We’re in that wonderful, scary, faith stretching season of looking for pastoral labor post-seminary. We graduate in May and we’ve been on the hunt since mid summer. Here are some of the things I’ve found helpful that I thought other seminarians might be able to use as we all search for a calling.

  1. I think the most important thing to remember in this season is that its the Lord who calls you to a Church, people to be sure are involved in that, but ultimately its his sovereign timing and ordering that brings it to pass. That means that denial needs to be redefined in your hearts, and discouragement has a God it can trust in.
  2. Prayer, and more prayer, and after making a decision even more prayer than you gave before. “Your job in life is prayer,” this is a phrase a pastor shared with me a long time ago and it remains ingrained in me.
  3. Start as early as you can on the relational networking side of preparing for entering ministry and put resume’s out to churches as far as a year in advance, yes that far in advance. What this does is generate momentum and personal knowledge and experience of the hiring process. I was actually turned down for a job a year before I graduated from seminary, I had an interview that early and it taught me helpful lessons I use now in the tougher time of interviewing.
  4. Know your resources that are most available to you in this season. Most seminaries have job lists, use those and be sure to work through with your spouse what areas you believe the Lord is calling you to. Also use ministry job list sights, there are several out there at the punch of the keys, google it. Lastly, do not over look the most valuable helps in finding needs in the Church, your own ministry contacts or past churches. In this area the Dean of Practical Theology in your seminary is a good person to talk with, as well as the Dean of Men at your seminary and other denominational leaders; by all means use your personal relationships to the max. These are invaluable assets and often times its those tools that connect you to a new job, not a random open position posting in cyber world.
  5. Know how to present yourself to the church your applying to, part of this requires you to understand enough about them so that you can present yourself in the most attractive manner. This isn’t getting a resumee facial, this is listening intently to those you’re considering serving and sacrificing for the next ‘….’ years. The other part of this requires you to know yourself and your wife well. What’s the tangibles that you can point to in your lives that relate to the position your applying to, what’s specific about your philosophy of ministry, what are the larger sentiments that summarize you that you want to have the prospective church leave with.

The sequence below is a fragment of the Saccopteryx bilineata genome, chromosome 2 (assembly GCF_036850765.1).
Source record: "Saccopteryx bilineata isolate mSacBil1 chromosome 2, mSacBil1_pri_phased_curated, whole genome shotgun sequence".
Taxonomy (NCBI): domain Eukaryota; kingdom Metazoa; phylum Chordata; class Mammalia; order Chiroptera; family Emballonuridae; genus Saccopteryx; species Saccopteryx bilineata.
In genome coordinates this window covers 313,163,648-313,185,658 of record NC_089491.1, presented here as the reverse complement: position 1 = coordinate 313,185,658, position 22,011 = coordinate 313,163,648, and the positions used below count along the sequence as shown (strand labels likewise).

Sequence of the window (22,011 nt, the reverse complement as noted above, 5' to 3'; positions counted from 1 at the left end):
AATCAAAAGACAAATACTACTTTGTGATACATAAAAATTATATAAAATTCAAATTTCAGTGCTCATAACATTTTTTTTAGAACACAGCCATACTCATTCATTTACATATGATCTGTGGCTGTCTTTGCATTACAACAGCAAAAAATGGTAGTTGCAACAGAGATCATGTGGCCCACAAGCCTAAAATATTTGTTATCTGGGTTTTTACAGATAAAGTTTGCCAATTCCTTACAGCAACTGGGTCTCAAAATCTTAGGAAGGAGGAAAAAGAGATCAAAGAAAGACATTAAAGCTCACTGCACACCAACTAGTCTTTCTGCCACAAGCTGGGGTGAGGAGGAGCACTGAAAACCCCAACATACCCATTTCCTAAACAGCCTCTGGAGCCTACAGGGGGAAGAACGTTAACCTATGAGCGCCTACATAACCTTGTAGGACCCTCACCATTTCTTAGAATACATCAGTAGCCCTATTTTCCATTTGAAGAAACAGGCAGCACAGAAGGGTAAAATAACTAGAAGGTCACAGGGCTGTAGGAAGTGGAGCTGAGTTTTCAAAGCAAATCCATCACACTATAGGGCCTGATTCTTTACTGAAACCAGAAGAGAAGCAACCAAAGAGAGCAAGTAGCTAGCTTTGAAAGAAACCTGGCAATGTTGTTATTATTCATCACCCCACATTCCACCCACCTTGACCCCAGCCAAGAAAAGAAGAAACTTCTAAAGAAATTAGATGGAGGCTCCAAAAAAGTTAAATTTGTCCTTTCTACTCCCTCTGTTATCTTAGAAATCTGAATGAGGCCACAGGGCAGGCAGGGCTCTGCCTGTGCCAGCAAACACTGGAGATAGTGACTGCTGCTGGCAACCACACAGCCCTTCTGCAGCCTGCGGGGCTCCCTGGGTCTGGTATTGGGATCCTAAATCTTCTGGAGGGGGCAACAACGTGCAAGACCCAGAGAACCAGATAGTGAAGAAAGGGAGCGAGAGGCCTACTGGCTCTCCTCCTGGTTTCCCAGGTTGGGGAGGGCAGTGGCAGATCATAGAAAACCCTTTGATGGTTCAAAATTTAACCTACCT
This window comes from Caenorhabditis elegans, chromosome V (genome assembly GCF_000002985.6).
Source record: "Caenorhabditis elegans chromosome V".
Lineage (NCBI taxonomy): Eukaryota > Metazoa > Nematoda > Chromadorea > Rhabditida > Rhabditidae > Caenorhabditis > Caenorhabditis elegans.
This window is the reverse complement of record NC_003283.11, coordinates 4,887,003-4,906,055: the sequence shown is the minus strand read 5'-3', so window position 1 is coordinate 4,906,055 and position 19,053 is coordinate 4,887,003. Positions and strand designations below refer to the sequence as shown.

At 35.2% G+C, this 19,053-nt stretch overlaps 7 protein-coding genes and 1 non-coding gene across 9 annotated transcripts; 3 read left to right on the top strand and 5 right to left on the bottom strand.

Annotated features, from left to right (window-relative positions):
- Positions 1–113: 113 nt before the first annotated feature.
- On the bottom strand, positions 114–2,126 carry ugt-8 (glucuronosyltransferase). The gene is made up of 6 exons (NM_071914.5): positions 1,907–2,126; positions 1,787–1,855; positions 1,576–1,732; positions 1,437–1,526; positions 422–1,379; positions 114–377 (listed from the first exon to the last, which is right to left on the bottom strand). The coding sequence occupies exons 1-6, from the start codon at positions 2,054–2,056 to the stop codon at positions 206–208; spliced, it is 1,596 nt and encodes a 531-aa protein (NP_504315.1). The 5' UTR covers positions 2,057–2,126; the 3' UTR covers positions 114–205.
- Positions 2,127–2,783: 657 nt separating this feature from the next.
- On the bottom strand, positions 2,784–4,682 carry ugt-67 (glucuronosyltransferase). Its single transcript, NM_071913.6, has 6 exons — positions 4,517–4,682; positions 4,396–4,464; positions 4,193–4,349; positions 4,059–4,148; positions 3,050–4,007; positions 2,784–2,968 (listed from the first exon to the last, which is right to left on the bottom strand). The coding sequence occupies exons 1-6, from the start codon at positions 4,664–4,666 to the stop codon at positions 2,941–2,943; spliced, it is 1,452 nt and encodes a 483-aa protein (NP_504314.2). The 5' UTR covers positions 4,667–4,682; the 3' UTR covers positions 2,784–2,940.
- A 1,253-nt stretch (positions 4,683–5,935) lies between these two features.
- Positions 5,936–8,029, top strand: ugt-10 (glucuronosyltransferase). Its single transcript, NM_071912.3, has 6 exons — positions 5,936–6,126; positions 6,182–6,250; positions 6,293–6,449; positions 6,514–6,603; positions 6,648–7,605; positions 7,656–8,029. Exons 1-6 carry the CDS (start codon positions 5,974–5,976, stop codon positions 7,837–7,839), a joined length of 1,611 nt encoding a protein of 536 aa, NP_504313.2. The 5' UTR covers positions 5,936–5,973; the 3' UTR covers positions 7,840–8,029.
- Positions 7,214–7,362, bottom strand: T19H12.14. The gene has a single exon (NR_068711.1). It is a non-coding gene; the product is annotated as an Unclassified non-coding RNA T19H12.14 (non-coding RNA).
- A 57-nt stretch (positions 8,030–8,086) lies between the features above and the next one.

6. Related to this last point, know what particulars are important on a Church/Ministerial type of resumee. I for instance front my experience on the resumee first, and I list out elements of the context of that experience like size of the church, area its located in – urban, suburban, rural, particular sin issues of the church or culture, age of church and present state like a church plant or older church with possible ingrown issues, and particular strengths of that community. If there is someone notable like a famous pastor, teacher, or missionary attatched to that church i list it. After my experience, my wife writes her portion of experience, calling, education. Only after both of these do I place my education or publications or other related information like homeletical philsophy. What this does is tell the church what I value and how I value it.
  7. Understand the process of review. In my denomination a pastoral search committee typically has four to six months to find a pastor. This means if I’m applying just as they post the position it will be at least another three to five months before they narrow the selection down to four to eight candidates who they will give phone interview to. In relation to this realize that your resume will probably be on the desk with upwards of 40 others – most of them with MDiv degrees (learn how to lay out your experience and accomplishments well). If you make it past the phone interview into the face to face one (which only 3 of the original upwards of 40 candidates do) make sure your wife accompanies you and that both of you work through possible interview situations before you arrive, it will help.
  8. Unfortunately most candidates in my denomination only get one or two interactions with the calling church before they make the decision to accept the call. What this means is that you both must pay attention to your surroundings intently on your visits. Often times at the end of the face to face interviews they will give you the opportunity to ask questions to the search committee, now is the time to raise the areas that are most important to you. For me its family first, missional vision of the church second, church leader relationships third, and finances last. There are things that you need to be able to observe and be warned by as you ask questions. There ought to be biblical guardrails clear in your mind and heart that help you as a couple through this part of the questioning.
  9. One last piece of advice, never allow the process to put you at odds with your spouse. This season seems made to do that at times, don’t let that happen. Loving and honoring your spouse and the integrity of her person must come first, they’ll be times where you may want to control this processess – don’t try to do that, and definitely don’t try to use her to do that. (Don’t forget to rejoice throughout this season, God has set it aside in your life to worship and enjoy him in it, its a time of worship and consecration).

I try and remind myself that this whole process is about discerning whether or not I’m the best candidate for them and they are the best fit for my wife and I’s personal gifts and passions God has given us.